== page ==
“Because I started late and had no foundation in the sport, I always felt that my abilities were inadequate. But because I recognized the limitations, when a rare opportunity came to me, I was even more eager to do my best. I’m glad that my hard work paid off and I received a notification that I was officially admitted as an apprentice jockey after about 18 months of training,” he says.

He reflects with hindsight that the training plan was well-established, that the school knew the backgrounds of the students, knew that their riding experience was very limited, and that the time frame to get them up to standard was tight.

“The training process was ‘step-by-step’ but would not stick to any rigid rules or schedules,” he says. “When individual students reach a certain standard, they will immediately arrange for the next stage of training. I was completely unfamiliar with riding at first, but six years later I was able to compete with world-class jockeys in high-level races, isn’t that incredible? These days are really fulfilling, and every day’s training is an intensive class, and I don’t want to waste a minute of it.”

Chung was sent to Adelaide, Australia, for training at the end of 2019 and worked for trainers Tony and Calvin McEvoy, and Jon O’Connor.

Angus Chung wins at Morphettville
ANGUS CHUNG, OUR DEEP AGENDA / Morphettville, South Australia // 2021 /// Photo by Racing SA

“I only rode in four barrier trials in Hong Kong before I left,” he says. “The local Jockey Club in Australia required me to complete 30 trials before I could qualify for the race, but unfortunately the Covid-19 pandemic happened soon after and the trials were suspended, which delayed my progress a lot. I had to wait for the pandemic to ease, and it was more than a year later that I was allowed to compete in official events.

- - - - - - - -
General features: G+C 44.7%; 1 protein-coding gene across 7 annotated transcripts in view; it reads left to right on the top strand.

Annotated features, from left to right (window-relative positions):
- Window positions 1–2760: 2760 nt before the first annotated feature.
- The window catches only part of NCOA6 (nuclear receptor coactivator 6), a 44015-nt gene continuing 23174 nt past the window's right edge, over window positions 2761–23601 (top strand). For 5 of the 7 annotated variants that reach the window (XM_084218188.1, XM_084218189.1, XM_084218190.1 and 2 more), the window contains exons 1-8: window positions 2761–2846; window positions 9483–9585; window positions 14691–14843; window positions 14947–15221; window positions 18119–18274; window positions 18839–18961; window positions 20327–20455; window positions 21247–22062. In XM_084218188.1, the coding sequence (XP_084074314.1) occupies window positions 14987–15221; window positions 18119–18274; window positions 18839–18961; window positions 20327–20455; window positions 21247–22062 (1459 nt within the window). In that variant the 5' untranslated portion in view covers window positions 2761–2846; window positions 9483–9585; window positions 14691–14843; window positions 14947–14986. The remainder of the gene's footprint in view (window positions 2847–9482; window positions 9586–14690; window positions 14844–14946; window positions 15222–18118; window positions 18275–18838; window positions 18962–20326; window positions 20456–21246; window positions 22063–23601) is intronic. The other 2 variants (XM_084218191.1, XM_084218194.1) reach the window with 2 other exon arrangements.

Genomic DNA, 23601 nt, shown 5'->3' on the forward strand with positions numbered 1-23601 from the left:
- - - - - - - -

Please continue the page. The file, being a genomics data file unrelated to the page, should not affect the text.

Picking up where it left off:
“During the pandemic, travel was restricted, and life became boring. I was used to group life in a football team, while being a jockey is an individual-oriented profession. That time in Adelaide wasn’t easy, but it gave me the opportunity to exchange experiences with local jockeys, learn to cope with stress, and learn to take care of my body and emotions,” he added.

Toughing It In Hong Kong

Chung returned to Hong Kong and was assigned as an apprentice to the stable of Hong Kong’s greatest homegrown jockey, and champion trainer, Tony Cruz ahead of the 2022/2023 racing season. His first win came on his second race day, a horse called Quadruple Double, and he ended the season with a solid 31 wins.

“Even though I won more than 70 races in South Australia, the scale of the competition in Hong Kong is much greater, the level is higher, so I was inevitably nervous before returning to Hong Kong,” he admits.

“Things happen more quickly in the races here and they are more complicated. Take a 1650m race at Happy Valley as an example, whenever the pace becomes too slow, someone will notice that something is wrong and make a decisive move halfway. Apprentice jockeys have more opportunities to make the run in a race, pace control is particularly important, it can’t be too fast and it won’t work either if you go too slow. You must always be alert to every move of your opponent.”

With the likes of multiple champion Zac Purton, Hugh Bowman, Karis Teetan, Andrea Atzeni, and Ho, competition is fierce in Hong Kong. It has been a steep learning curve and Chung was instructed to have remedial training after a few suspensions for careless riding. He turned to Purton for guidance.